ISV software quality; tortology or oxymoron…

on Dec 10, 08 • by Gwyn Fisher • with No Comments

It’s kind of bizarre, but in my pre-Klocwork experience of running ISV development groups, from small teams to global enterprises, it never struck me as wrong that we would routinely ship software containing critical bugs. We knew we were doing it. We knew, on some abstract underground never-to-be-admitted layer...

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It’s kind of bizarre, but in my pre-Klocwork experience of running ISV development groups, from small teams to global enterprises, it never struck me as wrong that we would routinely ship software containing critical bugs. We knew we were doing it. We knew, on some abstract underground never-to-be-admitted layer of our deepest darkest souls, that this was a “bad thing.”

But mostly, we knew that when somebody found a bug we could just send them a patch.

And what’s more, we knew that customers expected this behavior. We got requests to “send us a patch quickly, this is causing me {insert unpleasant business scenario here}.” We had customers telling us that we were a great company to deal with, because we responded to patch requests quickly.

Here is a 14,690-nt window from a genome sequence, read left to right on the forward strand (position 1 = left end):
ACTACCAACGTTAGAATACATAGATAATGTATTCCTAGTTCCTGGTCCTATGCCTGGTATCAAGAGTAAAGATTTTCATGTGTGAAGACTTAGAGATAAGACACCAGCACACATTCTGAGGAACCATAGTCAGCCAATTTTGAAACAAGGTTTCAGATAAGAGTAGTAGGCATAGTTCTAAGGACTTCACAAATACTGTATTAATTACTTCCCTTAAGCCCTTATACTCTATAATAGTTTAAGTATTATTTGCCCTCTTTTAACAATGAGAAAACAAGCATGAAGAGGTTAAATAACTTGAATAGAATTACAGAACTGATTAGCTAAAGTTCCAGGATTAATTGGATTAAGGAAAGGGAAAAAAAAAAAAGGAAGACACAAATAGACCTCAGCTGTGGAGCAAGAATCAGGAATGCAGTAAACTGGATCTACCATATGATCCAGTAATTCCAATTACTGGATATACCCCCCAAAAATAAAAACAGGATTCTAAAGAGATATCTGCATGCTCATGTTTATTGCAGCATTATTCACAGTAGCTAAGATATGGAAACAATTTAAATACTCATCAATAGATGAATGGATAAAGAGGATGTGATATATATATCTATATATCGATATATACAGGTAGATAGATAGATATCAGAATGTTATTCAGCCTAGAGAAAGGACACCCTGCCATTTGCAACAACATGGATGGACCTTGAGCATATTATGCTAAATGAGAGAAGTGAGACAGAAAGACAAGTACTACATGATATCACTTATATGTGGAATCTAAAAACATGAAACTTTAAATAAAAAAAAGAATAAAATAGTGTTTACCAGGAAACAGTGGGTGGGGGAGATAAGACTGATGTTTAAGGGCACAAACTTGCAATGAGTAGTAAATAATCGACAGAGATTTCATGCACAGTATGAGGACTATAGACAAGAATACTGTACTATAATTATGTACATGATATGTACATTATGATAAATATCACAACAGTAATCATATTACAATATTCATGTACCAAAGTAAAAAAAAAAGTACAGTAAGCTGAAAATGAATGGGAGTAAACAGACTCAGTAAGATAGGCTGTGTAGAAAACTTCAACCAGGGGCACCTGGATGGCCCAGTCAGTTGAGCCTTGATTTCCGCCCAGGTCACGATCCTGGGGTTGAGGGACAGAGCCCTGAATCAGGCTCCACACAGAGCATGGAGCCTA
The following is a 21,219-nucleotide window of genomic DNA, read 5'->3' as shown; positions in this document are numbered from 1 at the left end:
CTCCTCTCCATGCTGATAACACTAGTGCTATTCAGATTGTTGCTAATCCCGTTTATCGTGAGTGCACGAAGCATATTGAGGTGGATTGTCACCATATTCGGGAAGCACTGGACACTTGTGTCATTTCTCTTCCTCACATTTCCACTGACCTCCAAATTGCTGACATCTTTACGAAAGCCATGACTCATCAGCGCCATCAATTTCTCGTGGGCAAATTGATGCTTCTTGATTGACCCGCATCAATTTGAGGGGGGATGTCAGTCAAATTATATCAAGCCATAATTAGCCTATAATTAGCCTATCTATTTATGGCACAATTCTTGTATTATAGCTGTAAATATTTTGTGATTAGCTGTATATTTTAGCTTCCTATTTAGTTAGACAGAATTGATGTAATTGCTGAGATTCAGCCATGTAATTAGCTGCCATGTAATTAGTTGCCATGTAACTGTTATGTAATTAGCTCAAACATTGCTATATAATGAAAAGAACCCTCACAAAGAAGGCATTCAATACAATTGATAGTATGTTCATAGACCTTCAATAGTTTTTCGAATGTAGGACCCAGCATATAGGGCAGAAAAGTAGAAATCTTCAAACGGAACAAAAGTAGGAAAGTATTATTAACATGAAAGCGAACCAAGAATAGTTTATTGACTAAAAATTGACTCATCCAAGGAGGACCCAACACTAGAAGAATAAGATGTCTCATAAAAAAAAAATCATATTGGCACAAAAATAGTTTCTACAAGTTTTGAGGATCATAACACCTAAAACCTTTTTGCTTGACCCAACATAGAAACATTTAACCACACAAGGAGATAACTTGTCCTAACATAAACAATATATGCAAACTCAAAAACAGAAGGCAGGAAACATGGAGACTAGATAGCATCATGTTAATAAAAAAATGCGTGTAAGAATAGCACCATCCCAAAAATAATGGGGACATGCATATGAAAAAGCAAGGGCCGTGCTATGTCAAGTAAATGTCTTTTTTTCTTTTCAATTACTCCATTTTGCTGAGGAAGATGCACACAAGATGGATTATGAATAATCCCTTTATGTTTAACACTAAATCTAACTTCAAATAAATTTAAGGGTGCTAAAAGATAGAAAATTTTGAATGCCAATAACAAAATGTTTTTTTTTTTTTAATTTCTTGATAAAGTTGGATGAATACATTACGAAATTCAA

We weren’t the bad kids on the block, we were right up there with the upstanding corporate citizens of the software world!

Why are software companies allowed, perhaps even expected, to mess up on this scale? If we were engineers, we’d be sued. If we were doctors, we’d be in court before you could say something snappy and relevant like “most software sucks.” But for ISV developers, hey, it’s just business.

Talk to developers in the embedded space, or mil/aero, or telecoms, or a bunch of other places where this approach to business isn’t acceptable and it’s like talking to engineers. They understand what their tolerances are, they understand what it takes to make quality software, and they fundamentally understand on a basic level what happens to them and their company if they get it wrong. Inventory turnover is one thing, killing people is something else.

So is it just that ISV software is unimportant? That ISV software won’t ever be put in a situation where it could be life-threatening (or life-enhancing), so it doesn’t matter if it crashes all the time?

Obviously that’s not the case. Software created by ISVs is used all over the world, in all manner of situations, some dire, some not, but at the end of the day, in every situation, there’s a name on that software.

Your name.

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